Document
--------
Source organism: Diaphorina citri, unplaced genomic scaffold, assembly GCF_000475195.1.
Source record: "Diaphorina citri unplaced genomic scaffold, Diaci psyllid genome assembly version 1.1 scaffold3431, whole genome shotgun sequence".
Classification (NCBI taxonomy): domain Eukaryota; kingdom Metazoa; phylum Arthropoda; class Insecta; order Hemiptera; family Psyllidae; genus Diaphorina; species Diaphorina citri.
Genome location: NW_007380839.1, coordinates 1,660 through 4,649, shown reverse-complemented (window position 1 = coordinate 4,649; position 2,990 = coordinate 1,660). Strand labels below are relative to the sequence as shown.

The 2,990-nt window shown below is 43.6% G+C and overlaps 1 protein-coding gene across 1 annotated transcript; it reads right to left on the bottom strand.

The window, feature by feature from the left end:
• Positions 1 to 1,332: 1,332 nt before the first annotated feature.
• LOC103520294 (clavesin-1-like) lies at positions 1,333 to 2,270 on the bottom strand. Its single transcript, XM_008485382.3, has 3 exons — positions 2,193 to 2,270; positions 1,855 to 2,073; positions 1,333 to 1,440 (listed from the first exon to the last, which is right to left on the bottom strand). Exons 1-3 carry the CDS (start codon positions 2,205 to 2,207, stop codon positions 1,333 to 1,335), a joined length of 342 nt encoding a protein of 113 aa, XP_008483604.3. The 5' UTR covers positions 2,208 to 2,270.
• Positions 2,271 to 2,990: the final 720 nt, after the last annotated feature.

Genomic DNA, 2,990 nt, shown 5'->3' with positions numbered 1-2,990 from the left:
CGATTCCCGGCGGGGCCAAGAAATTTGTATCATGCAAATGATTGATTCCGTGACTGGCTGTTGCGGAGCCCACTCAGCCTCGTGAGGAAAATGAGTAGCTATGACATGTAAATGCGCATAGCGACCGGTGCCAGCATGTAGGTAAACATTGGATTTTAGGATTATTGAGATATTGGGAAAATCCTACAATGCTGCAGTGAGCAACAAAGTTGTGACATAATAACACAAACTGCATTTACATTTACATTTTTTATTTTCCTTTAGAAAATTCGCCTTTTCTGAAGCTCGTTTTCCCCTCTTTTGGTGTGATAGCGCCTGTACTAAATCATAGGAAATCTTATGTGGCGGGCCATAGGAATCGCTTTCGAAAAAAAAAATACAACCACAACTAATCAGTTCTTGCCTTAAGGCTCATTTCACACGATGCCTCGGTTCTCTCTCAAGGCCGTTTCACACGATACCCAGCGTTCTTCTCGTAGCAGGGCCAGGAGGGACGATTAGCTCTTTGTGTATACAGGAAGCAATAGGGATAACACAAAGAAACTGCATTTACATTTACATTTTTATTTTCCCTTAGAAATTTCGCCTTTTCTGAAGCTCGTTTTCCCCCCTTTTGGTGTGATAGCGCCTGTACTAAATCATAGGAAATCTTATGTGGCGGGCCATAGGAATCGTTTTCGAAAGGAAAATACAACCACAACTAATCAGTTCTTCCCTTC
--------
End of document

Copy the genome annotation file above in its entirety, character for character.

Source organism: Diaphorina citri, unplaced genomic scaffold, assembly GCF_000475195.1.
Source record: "Diaphorina citri unplaced genomic scaffold, Diaci psyllid genome assembly version 1.1 scaffold3431, whole genome shotgun sequence".
Classification (NCBI taxonomy): domain Eukaryota; kingdom Metazoa; phylum Arthropoda; class Insecta; order Hemiptera; family Psyllidae; genus Diaphorina; species Diaphorina citri.
Genome location: NW_007380839.1, coordinates 1,660 through 4,649, shown reverse-complemented (window position 1 = coordinate 4,649; position 2,990 = coordinate 1,660). Strand labels below are relative to the sequence as shown.

The 2,990-nt window shown below is 43.6% G+C and overlaps 1 protein-coding gene across 1 annotated transcript; it reads right to left on the bottom strand.

The window, feature by feature from the left end:
• Positions 1 to 1,332: 1,332 nt before the first annotated feature.
• LOC103520294 (clavesin-1-like) lies at positions 1,333 to 2,270 on the bottom strand. Its single transcript, XM_008485382.3, has 3 exons — positions 2,193 to 2,270; positions 1,855 to 2,073; positions 1,333 to 1,440 (listed from the first exon to the last, which is right to left on the bottom strand). Exons 1-3 carry the CDS (start codon positions 2,205 to 2,207, stop codon positions 1,333 to 1,335), a joined length of 342 nt encoding a protein of 113 aa, XP_008483604.3. The 5' UTR covers positions 2,208 to 2,270.
• Positions 2,271 to 2,990: the final 720 nt, after the last annotated feature.

Genomic DNA, 2,990 nt, shown 5'->3' with positions numbered 1-2,990 from the left:
CGATTCCCGGCGGGGCCAAGAAATTTGTATCATGCAAATGATTGATTCCGTGACTGGCTGTTGCGGAGCCCACTCAGCCTCGTGAGGAAAATGAGTAGCTATGACATGTAAATGCGCATAGCGACCGGTGCCAGCATGTAGGTAAACATTGGATTTTAGGATTATTGAGATATTGGGAAAATCCTACAATGCTGCAGTGAGCAACAAAGTTGTGACATAATAACACAAACTGCATTTACATTTACATTTTTTATTTTCCTTTAGAAAATTCGCCTTTTCTGAAGCTCGTTTTCCCCTCTTTTGGTGTGATAGCGCCTGTACTAAATCATAGGAAATCTTATGTGGCGGGCCATAGGAATCGCTTTCGAAAAAAAAAATACAACCACAACTAATCAGTTCTTGCCTTAAGGCTCATTTCACACGATGCCTCGGTTCTCTCTCAAGGCCGTTTCACACGATACCCAGCGTTCTTCTCGTAGCAGGGCCAGGAGGGACGATTAGCTCTTTGTGTATACAGGAAGCAATAGGGATAACACAAAGAAACTGCATTTACATTTACATTTTTATTTTCCCTTAGAAATTTCGCCTTTTCTGAAGCTCGTTTTCCCCCCTTTTGGTGTGATAGCGCCTGTACTAAATCATAGGAAATCTTATGTGGCGGGCCATAGGAATCGTTTTCGAAAGGAAAATACAACCACAACTAATCAGTTCTTCCCTTC